Federal Court Says Using ‘N’ Word at Work is Illegal Even if You’re Black

A court in New York has decided that even blacks should not be allowed to use the word “nig**r” at work. I have to say, at some point I have to agree with this verdict. If African Americans can oppress the free speech of white people for using the word “nig**r,” then why should they themselves be allowed to use it? If the word is bad, then it is bad no matter who uses it… right? It is a total lack of logic that has always puzzled many.

Well, a black New York businessman tried to claim in court that the infamous “N” word is a “term of endearment among blacks and that he should be allowed to say it all day long at work. A jury, though, disagreed saying that it was discriminatory no matter who said it.

Rob Carmona, President and co-founder of the East Harlem-based STRIVE–a non-profit minority employment agency–was taken to court by another African American, a woman who claimed that Carmona’s use of the word upset her and made her run to the bathroom to cry.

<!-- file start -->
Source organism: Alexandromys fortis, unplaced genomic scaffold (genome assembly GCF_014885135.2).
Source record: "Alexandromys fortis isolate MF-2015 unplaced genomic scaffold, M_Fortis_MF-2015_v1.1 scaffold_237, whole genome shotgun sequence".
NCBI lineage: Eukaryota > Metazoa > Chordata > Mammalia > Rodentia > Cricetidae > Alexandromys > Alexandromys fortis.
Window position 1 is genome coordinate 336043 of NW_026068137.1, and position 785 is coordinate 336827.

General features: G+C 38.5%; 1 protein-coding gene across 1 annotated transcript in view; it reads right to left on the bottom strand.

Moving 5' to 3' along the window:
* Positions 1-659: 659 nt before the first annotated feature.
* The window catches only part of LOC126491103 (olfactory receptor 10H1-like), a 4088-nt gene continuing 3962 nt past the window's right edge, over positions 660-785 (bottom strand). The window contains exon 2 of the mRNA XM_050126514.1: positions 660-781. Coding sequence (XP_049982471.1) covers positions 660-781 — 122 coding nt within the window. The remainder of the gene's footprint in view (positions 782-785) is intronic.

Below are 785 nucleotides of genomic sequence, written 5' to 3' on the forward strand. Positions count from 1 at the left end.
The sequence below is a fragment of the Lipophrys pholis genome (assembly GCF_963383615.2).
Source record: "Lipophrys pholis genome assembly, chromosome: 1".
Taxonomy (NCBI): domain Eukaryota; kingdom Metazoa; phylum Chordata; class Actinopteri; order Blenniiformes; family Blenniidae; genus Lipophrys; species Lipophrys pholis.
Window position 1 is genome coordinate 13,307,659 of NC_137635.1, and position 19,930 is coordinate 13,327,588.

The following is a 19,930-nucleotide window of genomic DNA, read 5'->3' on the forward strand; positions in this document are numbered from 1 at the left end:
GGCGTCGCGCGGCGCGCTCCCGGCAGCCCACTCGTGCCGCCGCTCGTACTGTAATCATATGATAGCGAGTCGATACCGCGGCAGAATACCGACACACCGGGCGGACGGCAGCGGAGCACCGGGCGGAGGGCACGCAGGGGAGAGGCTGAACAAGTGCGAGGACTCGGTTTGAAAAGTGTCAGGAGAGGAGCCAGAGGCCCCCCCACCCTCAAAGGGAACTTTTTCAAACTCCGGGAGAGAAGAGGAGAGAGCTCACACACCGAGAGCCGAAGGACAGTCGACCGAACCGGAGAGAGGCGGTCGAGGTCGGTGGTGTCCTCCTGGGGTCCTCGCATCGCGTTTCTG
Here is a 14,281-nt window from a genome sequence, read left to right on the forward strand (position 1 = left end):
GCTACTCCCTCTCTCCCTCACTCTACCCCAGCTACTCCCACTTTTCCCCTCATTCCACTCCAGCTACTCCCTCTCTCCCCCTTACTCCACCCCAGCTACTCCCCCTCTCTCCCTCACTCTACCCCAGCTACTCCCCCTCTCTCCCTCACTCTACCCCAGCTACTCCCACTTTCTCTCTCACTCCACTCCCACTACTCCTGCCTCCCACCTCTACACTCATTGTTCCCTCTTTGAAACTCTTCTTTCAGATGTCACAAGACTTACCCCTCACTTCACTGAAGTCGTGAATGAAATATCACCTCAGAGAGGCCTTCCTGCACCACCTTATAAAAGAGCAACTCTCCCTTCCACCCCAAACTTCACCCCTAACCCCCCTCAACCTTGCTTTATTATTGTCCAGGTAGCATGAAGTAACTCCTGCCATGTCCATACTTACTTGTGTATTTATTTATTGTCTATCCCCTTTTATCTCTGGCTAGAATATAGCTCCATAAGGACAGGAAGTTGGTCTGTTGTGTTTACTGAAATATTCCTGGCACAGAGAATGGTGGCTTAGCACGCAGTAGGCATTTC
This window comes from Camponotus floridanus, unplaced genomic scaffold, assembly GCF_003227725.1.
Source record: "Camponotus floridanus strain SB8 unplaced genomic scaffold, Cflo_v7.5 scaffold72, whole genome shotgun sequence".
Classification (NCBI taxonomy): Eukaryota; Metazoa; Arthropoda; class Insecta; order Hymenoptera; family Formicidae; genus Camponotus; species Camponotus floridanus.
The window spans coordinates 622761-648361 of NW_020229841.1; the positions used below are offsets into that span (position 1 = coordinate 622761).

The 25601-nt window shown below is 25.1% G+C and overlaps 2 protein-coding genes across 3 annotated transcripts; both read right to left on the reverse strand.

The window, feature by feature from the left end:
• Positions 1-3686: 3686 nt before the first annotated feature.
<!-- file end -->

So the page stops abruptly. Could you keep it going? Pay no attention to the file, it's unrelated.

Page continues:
The victim, 38-year-old Brandi Johnson, told jurors that the use of the offensive word hurt her after Carmona went on a four-minute, explitive-filled tirade about her supposedly being inappropriately dressed for the work place–a tirade she helpfully recorded.

“I was offended. I was hurt. I felt degraded. I felt disrespected. I was embarrassed,” she said in court.

For his part, Carmona and his attorney said, why, gosh, when he calls another black person a nigger, why that means he likes them!

Yeah. Riiiiiight.

In closing arguments, Johnson’s attorney Marjorie M. Sharpe, said that Carmona’s claims were absurd.

“When you use the [N-word] to an African-American, no matter how many alternative definitions that you may try to substitute with the [N-word], that is no different than calling a Hispanic by the worst possible word you can call a Hispanic, calling a homosexual male the worst possible word that you can call a homosexual male,” Sharpe said.

The jury ended up agreeing with Miss Johnson’s argument and called BS on Carmona’s claim that the word is a term of endearment.

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